When Equifax, one of the largest credit reporting agencies in the nation, announced last week that a company data breach exposed the personal information of 143 million Americans, some called it “the worst leak of personal info ever.” Hackers gained access in May to consumer Social Security numbers, credit card numbers, birth dates, addresses and some driver’s license numbers. The “cybersecurity incident,” as the company labeled it, was discovered July 29.
In the days since the breach, anyone with a credit history has been railing about careless data storage, questioning the stock dump of three executives a few days before the public announcement and/or asking, “What should I do?”
Equifax directs consumers to its website and an FAQ page which the company created to notify people of the breach and offer guidance. It’s problematic for a number of reasons, so we pooled some resources to help you take steps to protect yourself, your finances and your identity.
Check Your Credit
FTC.gov recommends getting a free credit report(s) through annualcreditreport.com. Check the reports for any accounts or charges you don’t recognize and file disputes.
But don’t stop there!
Krebs On Security advises consumers who know or suspect their Social Security numbers have been compromised to freeze their credit files at the major credit bureaus (Equifax, Experian, Innovis and Trans Union).
A security freeze blocks any potential creditors from being able to “pull” your credit history. With a freeze on your credit file, identity thieves can apply for credit in your name all they want, but companies will be locked out, and few, if any, creditors will extend credit without first assessing credit-worthiness. Also, because each credit inquiry has the potential to lower your credit score, the freeze also offers protection against losing points.
How to Freeze Credit
Notify each of the major credit bureaus that you wish to place a freeze on your credit file. This can usually be performed online, but in a few cases you may have to pick up the phone or put it in writing. Once you complete the application process (for a $0 to $15 fee), each bureau will provide you with a unique PIN to unfreeze your credit file in the future. This could cost you up to $60, but Equifax has a decent breakdown of the state laws and freeze fees/requirements.
A fraud alert allows creditors to pull your credit report as long as they verify your identity. For example, if you offered up a telephone number, the business must call you to confirm you are the person making a credit request. Fraud alerts can be effective at preventing someone from opening new credit accounts in your name, but they may not keep a thief from accessing existing accounts. You would still need to monitor all bank, credit card and insurance statements for fraudulent transactions.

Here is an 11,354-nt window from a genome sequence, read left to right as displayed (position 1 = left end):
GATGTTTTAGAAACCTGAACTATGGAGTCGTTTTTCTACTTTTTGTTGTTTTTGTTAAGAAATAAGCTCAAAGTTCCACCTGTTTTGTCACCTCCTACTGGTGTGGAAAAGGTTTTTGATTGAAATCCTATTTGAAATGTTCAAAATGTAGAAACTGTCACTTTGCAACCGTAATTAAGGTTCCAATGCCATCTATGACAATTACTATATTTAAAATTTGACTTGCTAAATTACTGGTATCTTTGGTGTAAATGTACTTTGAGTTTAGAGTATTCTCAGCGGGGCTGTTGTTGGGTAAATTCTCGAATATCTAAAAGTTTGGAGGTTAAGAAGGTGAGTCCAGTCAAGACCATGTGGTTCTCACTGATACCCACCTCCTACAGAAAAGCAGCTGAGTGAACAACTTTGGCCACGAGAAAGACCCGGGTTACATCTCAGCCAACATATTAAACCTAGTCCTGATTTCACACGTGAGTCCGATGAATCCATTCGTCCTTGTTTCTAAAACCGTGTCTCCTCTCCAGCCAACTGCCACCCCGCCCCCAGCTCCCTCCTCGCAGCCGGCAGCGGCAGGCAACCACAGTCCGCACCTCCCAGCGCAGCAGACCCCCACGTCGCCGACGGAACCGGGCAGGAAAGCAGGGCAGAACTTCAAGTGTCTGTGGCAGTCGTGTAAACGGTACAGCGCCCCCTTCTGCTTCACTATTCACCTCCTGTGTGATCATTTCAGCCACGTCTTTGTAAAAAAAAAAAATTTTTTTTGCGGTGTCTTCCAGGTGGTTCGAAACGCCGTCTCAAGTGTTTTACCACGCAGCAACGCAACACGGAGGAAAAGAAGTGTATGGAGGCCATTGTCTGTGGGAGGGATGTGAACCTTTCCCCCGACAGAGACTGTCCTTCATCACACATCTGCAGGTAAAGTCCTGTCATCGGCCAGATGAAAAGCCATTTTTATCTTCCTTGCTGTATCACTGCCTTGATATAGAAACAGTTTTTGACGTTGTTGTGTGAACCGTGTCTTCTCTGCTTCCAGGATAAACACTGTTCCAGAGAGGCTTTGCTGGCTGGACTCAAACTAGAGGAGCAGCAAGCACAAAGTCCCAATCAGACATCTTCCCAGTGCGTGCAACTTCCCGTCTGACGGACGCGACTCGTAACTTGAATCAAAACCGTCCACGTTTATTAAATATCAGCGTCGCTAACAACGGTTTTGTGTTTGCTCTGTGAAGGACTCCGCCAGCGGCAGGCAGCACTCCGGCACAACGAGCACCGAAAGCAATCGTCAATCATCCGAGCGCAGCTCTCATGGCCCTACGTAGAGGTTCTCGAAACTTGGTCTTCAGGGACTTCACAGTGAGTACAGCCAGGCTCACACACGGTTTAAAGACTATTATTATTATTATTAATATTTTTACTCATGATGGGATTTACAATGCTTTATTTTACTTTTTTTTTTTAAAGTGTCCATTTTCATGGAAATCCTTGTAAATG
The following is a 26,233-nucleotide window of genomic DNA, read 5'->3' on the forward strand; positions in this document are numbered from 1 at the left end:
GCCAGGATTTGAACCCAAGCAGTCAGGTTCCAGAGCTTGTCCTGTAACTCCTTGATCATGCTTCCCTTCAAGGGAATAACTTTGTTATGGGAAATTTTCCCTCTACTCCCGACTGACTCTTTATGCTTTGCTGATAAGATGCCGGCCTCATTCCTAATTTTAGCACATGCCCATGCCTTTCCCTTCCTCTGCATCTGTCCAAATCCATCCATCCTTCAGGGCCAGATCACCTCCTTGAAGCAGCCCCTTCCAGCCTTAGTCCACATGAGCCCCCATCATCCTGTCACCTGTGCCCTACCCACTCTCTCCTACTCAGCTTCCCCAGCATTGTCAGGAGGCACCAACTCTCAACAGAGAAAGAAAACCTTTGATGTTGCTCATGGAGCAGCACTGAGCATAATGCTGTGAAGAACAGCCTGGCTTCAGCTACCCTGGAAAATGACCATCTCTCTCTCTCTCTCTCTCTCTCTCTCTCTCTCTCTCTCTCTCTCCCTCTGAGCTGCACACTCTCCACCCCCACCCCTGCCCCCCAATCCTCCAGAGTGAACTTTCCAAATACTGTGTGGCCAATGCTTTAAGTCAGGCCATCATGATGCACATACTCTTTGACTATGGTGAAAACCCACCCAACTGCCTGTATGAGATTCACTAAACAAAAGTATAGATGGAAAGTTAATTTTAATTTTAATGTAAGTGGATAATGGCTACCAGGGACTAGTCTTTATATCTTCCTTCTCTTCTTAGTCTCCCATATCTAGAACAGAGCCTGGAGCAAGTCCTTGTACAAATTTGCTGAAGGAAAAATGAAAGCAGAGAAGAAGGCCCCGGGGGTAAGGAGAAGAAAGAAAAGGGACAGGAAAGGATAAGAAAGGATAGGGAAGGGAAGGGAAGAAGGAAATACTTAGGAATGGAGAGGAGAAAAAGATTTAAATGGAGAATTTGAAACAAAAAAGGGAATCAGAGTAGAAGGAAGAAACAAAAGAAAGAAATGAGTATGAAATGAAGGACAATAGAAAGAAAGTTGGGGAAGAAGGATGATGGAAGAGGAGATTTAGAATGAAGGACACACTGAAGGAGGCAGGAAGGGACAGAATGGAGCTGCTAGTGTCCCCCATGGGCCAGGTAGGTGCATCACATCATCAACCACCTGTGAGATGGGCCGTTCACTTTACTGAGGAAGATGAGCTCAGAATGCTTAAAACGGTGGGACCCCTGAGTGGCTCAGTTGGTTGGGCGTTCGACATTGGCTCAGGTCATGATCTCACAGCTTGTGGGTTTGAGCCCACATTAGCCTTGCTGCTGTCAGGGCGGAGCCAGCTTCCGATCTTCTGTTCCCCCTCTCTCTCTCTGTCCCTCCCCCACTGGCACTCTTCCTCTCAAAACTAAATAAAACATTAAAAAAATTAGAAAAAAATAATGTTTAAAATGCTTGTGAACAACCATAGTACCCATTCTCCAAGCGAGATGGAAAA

- Initial Fraud Alert.If you're concerned about identity theft, but haven't yet become a victim, this fraud alert will protect your credit from unverified access for at least 90 days.
- Extended Fraud Alert.For victims of identity theft, an extended fraud alert will protect credit for seven years.
- Active Duty Military Alert.For those in the military who want to protect their credit while deployed, this fraud alert lasts for one year.
To place a fraud alert on your credit reports, you must contact one of the credit reporting agencies. A fraud alert is free, and after providing proof of your identity to the one company you call, you must tell the other credit reporting companies. They, in turn, will place an alert on their versions of your report.
Equifax is alerting those whose Social Security numbers have been stolen and offering them free credit monitoring. Go ahead and take advantage of this service, but make sure you aren’t waiving your right to participate in lawsuits or other legal actions in the future. You should consider a freeze or alert, as well.
IdentityTheft.gov also recommends filing your taxes early – before a scammer can. Tax identity theft happens when someone uses your Social Security number to get a tax refund or a job, so respond right away to any letters from the IRS.
This information breach is a wake-up call to be vigilant and check your bank statements and credit card statements on a regular (ideally weekly!) basis. Just because things are quiet and copacetic now doesn’t mean identity thieves don’t have the patience to wait and use your information down the road.
How AMDG Financial Protects Your Information
Protecting your information is a high priority for all of us at AMDG Financial, and we want you to know exactly how we use it. We share your personal information only with providers required to support our service to you. We use mail-forwarding; our incoming emails are scanned by multiple spam and virus stripping mail filters before they ever arrive in our internal computing environment. In addition, we use enterprise-wide virus protection on our internal servers and workstation connections.
Our website is hosted by a third-party service provider to keep our internal computing environment and your personal data separate from our web presence (an attempt to keep the internet gateway connection to our internal systems anonymous). We also use tools, like Docusign, to securely obtain your electronic signature on applications or other important forms, and we send or request personal information using secure tools like Sharefile.
As technology evolves, we all need to do our part to protect our own information, and the information of those with whom we do business. If you have questions about how we use your data, please feel free to contact us. Your best interests are our highest priority.